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October 11, 2019

U.S. barely keeps measles elimination status; should be eyeopener about importance of vaccines, doctors say

Nearly year-long outbreaks highlight dangers of a disease once common in America

A measles outbreak in New York that persisted for nearly an entire year finally was declared over last week.

With that declaration, the United States narrowly held onto its measles elimination status, a 19-year distinction considered a historic public health achievement. But the outbreaks in New York City and nearby Rockland County nearly wiped that away.

The World Health Organization considers measles eliminated when endemic virus transmission is absent in a country for at least 12 months. That doesn't mean outbreaks can't occur. Rather, the source of those outbreaks stem from someone contracting the virus elsewhere and then traveling into the United States.

The elimination status can be lost when an outbreak continues for at least a year. The outbreaks in New York ended just shy of that mark, enabling the United States to hang onto that status.

Yet, the outbreaks – the largest of many witnessed across the country – showcased the vulnerability of unvaccinated communities.

"It's more contagious than the flu – and people generally know the flu is pretty contagious," said Dr. Heather Clauss, an infectious disease doctor and the associate dean of faculty affairs at Temple University's Lewis Katz School of Medicine. "If the majority of Americans weren't vaccinated, it obviously would have been a lot worse."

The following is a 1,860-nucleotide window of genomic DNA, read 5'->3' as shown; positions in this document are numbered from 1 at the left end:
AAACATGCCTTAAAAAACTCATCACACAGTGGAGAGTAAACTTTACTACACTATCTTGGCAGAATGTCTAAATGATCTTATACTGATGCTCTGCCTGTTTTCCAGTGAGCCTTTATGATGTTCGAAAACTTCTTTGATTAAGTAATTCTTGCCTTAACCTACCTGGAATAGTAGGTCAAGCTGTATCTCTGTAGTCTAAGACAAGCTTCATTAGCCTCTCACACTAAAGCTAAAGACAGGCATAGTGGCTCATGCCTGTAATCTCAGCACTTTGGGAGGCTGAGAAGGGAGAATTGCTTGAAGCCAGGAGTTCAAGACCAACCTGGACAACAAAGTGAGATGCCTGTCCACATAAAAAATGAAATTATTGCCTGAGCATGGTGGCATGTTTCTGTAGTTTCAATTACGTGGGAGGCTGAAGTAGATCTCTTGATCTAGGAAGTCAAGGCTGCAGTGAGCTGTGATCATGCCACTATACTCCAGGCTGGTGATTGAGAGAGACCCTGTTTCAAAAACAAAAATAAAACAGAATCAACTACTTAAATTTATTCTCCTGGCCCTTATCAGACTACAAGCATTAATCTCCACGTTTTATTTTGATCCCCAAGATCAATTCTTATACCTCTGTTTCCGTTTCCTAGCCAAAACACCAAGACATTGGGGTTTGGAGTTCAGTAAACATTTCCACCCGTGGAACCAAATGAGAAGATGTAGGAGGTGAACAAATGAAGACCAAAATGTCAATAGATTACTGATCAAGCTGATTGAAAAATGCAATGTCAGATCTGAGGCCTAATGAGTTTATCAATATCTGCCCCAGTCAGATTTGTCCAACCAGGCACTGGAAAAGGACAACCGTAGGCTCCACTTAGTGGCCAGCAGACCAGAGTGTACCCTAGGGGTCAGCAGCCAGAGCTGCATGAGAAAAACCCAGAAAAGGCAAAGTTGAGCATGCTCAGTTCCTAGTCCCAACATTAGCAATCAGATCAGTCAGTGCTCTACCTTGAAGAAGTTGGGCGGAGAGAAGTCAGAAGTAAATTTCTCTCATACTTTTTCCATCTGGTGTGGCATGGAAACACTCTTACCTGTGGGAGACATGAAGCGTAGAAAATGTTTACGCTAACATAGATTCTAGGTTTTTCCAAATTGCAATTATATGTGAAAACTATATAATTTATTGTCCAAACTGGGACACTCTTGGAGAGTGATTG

There have been 1,250 confirmed measles cases this year in 31 states, including Pennsylvania and New Jersey, according to the U.S. Centers for Disease Control and Prevention. That's the most the United States has seen since 1992.

More than 75 percent of measles cases are linked to the outbreaks in New York, where the virus primarily spread among Orthodox Jewish communities with low vaccination rates. Those outbreaks finally ceased just weeks before the anniversary of their respective commencements. It has been more than 42 days – the equivalent of two incubation periods – since the last person fell ill.

Losing the elimination status does not carry a defined political, economic or practical penalty. But physicians say the potential loss should serve as an eye-opener to the importance of vaccines and the dangers of the disease they prevent.

"I think the status itself is not that important," said Dr. John Russell, chair of family medicine at Abington-Jefferson Health. "You're not going to stop vaccinating people. I think the takeaway lesson is how small our planet is. You can be anywhere on the globe in 30 hours. Measles is still endemic worldwide."

There were 364,808 measles cases reported worldwide during the first six months of 2019 – the highest amount since 2006, according to the World Health Organization. Within the last year, the United Kingdom, Greece, Venezuela and Brazil all lost their measles elimination status.

The virus is not the benign sickness depicted by an infamous Brady Bunch episode, Russell said. The disease can prove fatal.

Some 110,000 people worldwide – mostly children under age 5 – died of measles in 2017, according to the World Health Organization. Before widespread use of the measles vaccine, developed in 1963, about 2.3 million people died every year of measles.

"I think one of the things to realize is in 1919 the average American lived to be about 47," Russell said. "We've added about 35 years to that. A lot of that is vaccinations. A lot of that is antibiotics. A lot of that is prenatal care. A lot of that is not robots and lasers."